15. WilliamD says:

    This blog brings back lots of childhood memories. My grandparents used to have most of the fruit trees mentioned above in our backyard (lanzones, cacao, buko, manggang kalabaw, indian manggo, apple mango, santol, star apple, langka, chico, saging, papaya, avocado, makopa, yambo (malay apple), wild cherry, blackberries, duhat, hunggo, siniguelas, sampaloc, bayabas, mabolo, chesa, kamatsile, rambutan, balimbing). Oh well, only the ordinary niyog, rambutans and mango trees are left standing. Tsk, i miss yesteryears.

    This site is also where i found the names of the fruits i long for from Albay (Lipote and Littuko). Those were my faves when we used to go to bicol back in the 70’s. Thanks Mr. MM for sharing all these.

    Do you have an article for Gooseberry from ilocos?

    Aug 25, 2007 | 6:10 pm

     
  16. Marketman says:

    WilliamD, sorry, I haven’t had a gooseberry from Bicol yet…

    Aug 25, 2007 | 9:49 pm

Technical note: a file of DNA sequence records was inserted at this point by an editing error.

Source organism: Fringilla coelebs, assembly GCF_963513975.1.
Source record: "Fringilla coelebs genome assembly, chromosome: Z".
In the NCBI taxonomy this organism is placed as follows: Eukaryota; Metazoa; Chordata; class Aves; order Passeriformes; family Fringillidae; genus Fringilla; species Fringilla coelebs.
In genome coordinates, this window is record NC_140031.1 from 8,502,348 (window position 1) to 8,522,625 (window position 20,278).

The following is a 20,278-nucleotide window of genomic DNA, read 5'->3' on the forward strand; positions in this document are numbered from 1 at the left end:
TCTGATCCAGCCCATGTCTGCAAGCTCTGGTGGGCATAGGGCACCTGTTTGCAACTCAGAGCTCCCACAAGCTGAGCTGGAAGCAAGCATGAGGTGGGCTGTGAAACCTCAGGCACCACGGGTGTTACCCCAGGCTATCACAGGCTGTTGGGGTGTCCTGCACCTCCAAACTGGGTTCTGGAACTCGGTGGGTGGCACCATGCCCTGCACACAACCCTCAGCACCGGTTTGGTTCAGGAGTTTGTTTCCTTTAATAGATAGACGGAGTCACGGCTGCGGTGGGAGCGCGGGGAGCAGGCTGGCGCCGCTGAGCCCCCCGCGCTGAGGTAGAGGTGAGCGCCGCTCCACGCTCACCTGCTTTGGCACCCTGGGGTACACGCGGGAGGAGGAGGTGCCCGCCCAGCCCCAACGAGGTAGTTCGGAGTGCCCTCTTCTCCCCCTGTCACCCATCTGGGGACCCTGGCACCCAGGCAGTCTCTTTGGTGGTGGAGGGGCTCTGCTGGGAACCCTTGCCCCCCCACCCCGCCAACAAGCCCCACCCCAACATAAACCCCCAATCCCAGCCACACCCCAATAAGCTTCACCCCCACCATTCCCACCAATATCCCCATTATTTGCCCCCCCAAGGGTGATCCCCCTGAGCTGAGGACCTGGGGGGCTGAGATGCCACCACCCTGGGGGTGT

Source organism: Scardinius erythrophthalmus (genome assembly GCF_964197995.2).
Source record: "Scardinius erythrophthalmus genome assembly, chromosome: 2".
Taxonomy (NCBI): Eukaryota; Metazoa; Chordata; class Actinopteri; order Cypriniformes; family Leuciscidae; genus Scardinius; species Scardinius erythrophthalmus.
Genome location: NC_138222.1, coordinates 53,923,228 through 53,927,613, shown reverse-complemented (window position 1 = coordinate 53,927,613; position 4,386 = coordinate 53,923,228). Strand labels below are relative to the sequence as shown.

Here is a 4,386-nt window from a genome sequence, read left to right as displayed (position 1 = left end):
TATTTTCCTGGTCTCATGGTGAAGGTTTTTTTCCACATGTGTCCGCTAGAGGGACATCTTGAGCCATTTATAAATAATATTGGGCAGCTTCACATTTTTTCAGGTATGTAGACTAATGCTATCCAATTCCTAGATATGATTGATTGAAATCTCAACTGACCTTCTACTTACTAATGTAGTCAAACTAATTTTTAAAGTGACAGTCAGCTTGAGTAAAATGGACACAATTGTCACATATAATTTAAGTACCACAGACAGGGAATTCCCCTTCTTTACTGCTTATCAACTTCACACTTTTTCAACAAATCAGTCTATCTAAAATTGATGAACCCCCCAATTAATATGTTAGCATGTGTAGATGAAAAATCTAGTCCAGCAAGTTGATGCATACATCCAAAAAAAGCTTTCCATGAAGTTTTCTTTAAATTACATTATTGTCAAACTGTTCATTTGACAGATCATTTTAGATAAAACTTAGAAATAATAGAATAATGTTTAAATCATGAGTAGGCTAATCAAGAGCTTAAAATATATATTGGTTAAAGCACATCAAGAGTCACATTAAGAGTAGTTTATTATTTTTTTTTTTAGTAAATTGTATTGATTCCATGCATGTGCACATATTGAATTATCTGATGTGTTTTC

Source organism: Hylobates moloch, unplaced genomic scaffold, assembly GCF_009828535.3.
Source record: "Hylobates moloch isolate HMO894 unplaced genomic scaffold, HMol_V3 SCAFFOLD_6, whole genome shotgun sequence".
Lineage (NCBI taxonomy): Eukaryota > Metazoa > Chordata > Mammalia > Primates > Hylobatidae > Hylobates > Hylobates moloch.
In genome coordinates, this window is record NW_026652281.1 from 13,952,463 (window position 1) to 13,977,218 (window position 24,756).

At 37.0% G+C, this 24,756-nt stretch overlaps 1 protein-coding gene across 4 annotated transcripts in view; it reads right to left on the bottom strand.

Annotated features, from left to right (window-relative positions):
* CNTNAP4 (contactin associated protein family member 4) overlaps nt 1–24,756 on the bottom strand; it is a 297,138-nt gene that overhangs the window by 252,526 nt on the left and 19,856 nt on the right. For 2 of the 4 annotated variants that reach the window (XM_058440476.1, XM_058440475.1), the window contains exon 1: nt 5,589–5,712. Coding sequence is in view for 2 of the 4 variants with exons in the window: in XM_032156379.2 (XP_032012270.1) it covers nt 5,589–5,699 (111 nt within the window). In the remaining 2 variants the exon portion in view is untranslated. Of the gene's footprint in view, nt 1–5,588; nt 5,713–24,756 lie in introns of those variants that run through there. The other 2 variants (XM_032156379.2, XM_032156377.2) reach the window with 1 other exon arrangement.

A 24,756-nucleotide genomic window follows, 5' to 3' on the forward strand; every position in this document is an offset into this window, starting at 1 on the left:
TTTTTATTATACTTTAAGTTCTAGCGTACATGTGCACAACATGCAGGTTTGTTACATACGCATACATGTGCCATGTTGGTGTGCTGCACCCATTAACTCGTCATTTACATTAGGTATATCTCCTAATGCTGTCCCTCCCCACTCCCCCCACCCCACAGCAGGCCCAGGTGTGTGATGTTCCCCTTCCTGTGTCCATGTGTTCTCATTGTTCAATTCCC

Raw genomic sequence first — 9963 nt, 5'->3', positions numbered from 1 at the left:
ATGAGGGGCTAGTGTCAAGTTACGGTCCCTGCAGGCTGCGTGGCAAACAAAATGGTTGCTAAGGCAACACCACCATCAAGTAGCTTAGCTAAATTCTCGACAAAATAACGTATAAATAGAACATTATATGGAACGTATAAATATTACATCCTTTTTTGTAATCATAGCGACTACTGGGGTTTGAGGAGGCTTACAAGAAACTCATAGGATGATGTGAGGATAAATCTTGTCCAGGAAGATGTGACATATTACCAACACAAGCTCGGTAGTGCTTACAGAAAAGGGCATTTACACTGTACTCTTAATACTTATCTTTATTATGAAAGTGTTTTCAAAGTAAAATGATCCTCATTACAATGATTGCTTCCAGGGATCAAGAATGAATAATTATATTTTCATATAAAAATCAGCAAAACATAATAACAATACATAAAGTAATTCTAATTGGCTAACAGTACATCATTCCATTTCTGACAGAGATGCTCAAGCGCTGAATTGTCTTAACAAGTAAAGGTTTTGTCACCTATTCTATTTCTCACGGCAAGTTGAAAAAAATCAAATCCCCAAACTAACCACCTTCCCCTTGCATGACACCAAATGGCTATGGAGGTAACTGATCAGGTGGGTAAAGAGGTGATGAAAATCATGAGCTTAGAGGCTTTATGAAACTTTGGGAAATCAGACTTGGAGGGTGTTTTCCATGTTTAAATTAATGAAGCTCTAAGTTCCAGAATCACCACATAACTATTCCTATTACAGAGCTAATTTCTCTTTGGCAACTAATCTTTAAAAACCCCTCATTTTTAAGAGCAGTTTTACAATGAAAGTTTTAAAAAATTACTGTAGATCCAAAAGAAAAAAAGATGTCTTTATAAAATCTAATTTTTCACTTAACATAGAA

17. treehugger says:

    durian! our favorite is the JD-69 variety but there are lots: native, arancillo, puyat, chanee

    Oct 16, 2007 | 1:26 pm

     
  18. Celeste Galbraith says:

    To Roy……..I’m originally from Tarlac, and remember eating mansanitas in my youth. I now live in Utah, USA and I see a lot of crabapple trees here. They do remind me of mansanitas, but they don’t taste as delicious. Kind of bland. In fact, people here don’t usually eat them. I think my American mother- in -law used them as juice.

    Nov 30, 2007 | 10:58 am

     
  19. Ana Sia says:

    Celeste there are from my eating experience two types of mansanitas, one is mapakla but divine when ripe the other one is just bland when unripe but passable when ripe. I would gladly throw my grapes away in the fridge in exchange for a mansanitas since even if I’m here in PH I haven’t tasted one in years!

    Jan 7, 2008 | 12:15 am

     
  20. Harry Mc Naughton says:

    What about some recipes for these fruits, There must be some ethnic recipes in the Philippines in deserts or cakes or other foods, or jut by cooking them alone

    Apr 30, 2008 | 11:55 pm

     
  21. Marketman says:

    Harry, there are over 1,600 posts on this blog, and several of them include tropical fruit recipes from jams, to pies, to trifle like concoctions, etc. Just troll through the archives.